The Road to Good Gut is Through Ayurveda - The New Indian Express

The Road to Good Gut is Through Ayurveda

Published: 24th August 2014 06:00 AM

Last Updated: 22nd August 2014 01:26 AM

Good health is predicated by two important activities of ours—the food we eat and the air we breathe. Annam and prana determine the quality of our lives. We need to pay close attention to the two organ systems—the digestive and the respiratory systems. Many of my articles have focused on keeping the respiratory system free of disease, coughs, colds and phlegm. I have also written extensively about keeping the digestive system function smoothly, without acidity or Gastroesophageal Reflux Disease (GERD) problems, and normal bowel movements.

We need to take a proactive approach to our health and not leave it to doctors, especially allopathic doctors whose main focus is treatment of disease rather than maintenance of health. This is the focus of the system and one cannot blame the doctors. Preventive health care, and diet are not their forte.

Many people I talk to complain about acidity, burning sensation in the stomach and in the food pipe. Kamaduga Rasa, an ayurvedic medicine I had written about earlier, is an effective remedy which neutralises the excess hydrochloric acid in the stomach. Please refer to my blog for details.

In this article I am writing about a popular Siddha medicine which Siddha Vaidyars prescribe for acidity, ulcers etc., called Yelaathi Churanam. It is available in powder or tablet form. It is made with one part of cloves, two parts of black pepper, four parts of cinnamon buds, eight parts of yew leaves (a coniferous tree), 16 parts of arrowroot starch, 32 parts of dry ginger, 64 parts of cardamom and 128 parts of sugar. All the ingredients are powdered separately and then mixed with the sugar.

If taking churanam, the dose is 1-2 gm twice daily, if taking tablets, the dose is 1-2 tablets twice daily. Some people find that dried ginger does not agree with their constitution; for them Kamaduga rasa is an effective alternative. While taking the churanam one should practice mindful eating. Since the food we eat could be the ‘villain of the piece’, one should be aware of every morsel that enters our mouth. I am not saying that you can always eat what is good for you, but the first thing is to be aware. The store-bought potato chips is tasty but it has numerous additives which will certainly ruin your stomach and your health. If you must eat chips, make it at home, probably you may then feel it is not worth the bother. A good rule of thumb to keep your digestive system strong is to eat only home-cooked foods.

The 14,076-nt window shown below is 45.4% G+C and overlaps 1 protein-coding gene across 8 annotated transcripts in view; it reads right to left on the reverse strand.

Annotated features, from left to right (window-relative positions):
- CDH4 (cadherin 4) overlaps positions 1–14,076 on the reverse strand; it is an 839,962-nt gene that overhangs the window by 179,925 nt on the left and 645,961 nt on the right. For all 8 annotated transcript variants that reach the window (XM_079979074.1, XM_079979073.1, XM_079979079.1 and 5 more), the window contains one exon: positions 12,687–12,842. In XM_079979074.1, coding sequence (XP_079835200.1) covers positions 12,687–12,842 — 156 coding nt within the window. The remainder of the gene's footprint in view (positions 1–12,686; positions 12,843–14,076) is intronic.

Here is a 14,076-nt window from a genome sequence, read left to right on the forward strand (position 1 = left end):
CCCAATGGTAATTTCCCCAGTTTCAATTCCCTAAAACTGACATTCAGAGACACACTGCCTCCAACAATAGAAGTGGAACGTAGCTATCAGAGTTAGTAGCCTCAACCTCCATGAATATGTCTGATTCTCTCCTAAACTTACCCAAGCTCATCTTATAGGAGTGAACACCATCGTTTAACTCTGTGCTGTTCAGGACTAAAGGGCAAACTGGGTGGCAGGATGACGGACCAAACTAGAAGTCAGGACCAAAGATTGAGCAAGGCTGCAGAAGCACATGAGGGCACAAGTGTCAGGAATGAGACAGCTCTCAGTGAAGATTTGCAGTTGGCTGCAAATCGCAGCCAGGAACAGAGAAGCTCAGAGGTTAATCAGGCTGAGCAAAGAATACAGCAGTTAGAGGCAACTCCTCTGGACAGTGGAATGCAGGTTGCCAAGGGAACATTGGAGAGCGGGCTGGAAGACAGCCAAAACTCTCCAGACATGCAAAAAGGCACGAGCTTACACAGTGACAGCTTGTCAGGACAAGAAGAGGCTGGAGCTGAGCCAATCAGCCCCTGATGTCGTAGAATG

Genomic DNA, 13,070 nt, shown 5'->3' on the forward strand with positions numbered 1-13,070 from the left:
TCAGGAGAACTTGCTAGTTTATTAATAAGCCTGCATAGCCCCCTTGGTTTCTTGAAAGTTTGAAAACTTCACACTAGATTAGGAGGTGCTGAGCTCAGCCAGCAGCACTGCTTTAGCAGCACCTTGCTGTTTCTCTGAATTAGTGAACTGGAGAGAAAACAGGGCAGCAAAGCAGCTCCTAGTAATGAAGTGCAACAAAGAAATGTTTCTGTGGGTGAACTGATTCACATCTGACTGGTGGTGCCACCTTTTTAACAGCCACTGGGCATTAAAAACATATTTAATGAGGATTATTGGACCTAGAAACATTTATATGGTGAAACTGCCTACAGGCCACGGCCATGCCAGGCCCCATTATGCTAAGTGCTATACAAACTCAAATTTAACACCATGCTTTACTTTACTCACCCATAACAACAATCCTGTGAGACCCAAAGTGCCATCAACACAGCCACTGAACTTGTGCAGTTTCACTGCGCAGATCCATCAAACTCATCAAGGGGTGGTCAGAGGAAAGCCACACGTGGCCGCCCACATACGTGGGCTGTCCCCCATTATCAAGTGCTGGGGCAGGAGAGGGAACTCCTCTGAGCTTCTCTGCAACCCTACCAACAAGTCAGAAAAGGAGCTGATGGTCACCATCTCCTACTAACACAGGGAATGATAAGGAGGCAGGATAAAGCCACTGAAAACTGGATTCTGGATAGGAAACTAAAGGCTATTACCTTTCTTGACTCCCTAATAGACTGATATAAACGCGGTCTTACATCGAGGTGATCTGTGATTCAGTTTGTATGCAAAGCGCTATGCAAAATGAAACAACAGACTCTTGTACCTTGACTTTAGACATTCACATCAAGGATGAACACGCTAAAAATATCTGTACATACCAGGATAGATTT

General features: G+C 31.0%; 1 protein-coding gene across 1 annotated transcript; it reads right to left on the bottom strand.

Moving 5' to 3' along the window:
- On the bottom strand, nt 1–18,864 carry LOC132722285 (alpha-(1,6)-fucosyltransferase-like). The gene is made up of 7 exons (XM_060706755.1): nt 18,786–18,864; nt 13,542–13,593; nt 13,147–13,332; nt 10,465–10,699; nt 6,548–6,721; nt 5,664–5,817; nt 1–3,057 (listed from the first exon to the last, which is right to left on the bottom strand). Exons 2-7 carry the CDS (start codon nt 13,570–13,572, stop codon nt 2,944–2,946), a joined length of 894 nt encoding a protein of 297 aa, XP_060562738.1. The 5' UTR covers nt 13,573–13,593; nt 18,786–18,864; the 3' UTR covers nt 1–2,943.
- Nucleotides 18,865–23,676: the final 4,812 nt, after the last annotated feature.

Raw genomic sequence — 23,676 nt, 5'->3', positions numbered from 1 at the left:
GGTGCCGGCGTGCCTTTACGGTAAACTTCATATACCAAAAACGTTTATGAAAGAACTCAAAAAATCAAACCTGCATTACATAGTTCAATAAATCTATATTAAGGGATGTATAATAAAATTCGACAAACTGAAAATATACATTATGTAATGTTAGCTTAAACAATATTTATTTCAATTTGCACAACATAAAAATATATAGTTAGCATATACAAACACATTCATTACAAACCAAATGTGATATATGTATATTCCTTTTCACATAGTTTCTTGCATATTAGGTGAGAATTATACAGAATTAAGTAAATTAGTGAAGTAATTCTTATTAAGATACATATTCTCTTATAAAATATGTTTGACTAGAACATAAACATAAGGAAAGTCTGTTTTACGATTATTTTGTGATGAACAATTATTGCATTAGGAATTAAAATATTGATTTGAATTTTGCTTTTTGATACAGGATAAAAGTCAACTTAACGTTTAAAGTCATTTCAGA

In Ayurveda, there is the concept of “Viruddha ahaara”—foods that should be avoided and also as to how foods should be eaten (about which I will write in detail in my next article). Eat foods that you are used to and as you age eat less quantity, less pungent and lighter foods. Salads are not easy to digest as many believe it to be. Steamed and cooked foods are easier on the stomach. For people with acidity, rice-based foods are good. However, eat what you are generally used to so that you make this your way of life. Since you are going to eat with awareness, you will soon realise what foods aggravate the burning or the pain. Avoid such food till your stomach is completely cured.

Milk is sweet by rasa and is good for lessening acidity. Sweet foods are in general good for those with ulcer problems but if you are a diabetic go easy on sweets. A judicious combination of medication and mindful eating should help solve the problem. If you can deal with the stresses in your life in a more detached manner (easier said than done), it will help. This is where some pranayama will be helpful.

The writer was earlier Health Secretary, Tamil Nadu, and is currently Additional Chief Secretary, and Chairman and MD, Tamil Nadu Handicrafts Development Corporation. She can be reached at Sheelarani.

Earlier articles can be accessed at

Disclaimer: We respect your thoughts and views! But we need to be judicious while moderating your comments. All the comments will be moderated by the NIE editorial. Abstain from posting comments that are obscene, defamatory or inflammatory, and do not indulge in personal attacks. Try to avoid outside hyperlinks inside the comment. Help us delete comments that do not follow these guidelines.


Recent Activity

Pinterest Google Plus Twitter Facebook tumblr RSS Mobile Site apple Newshunt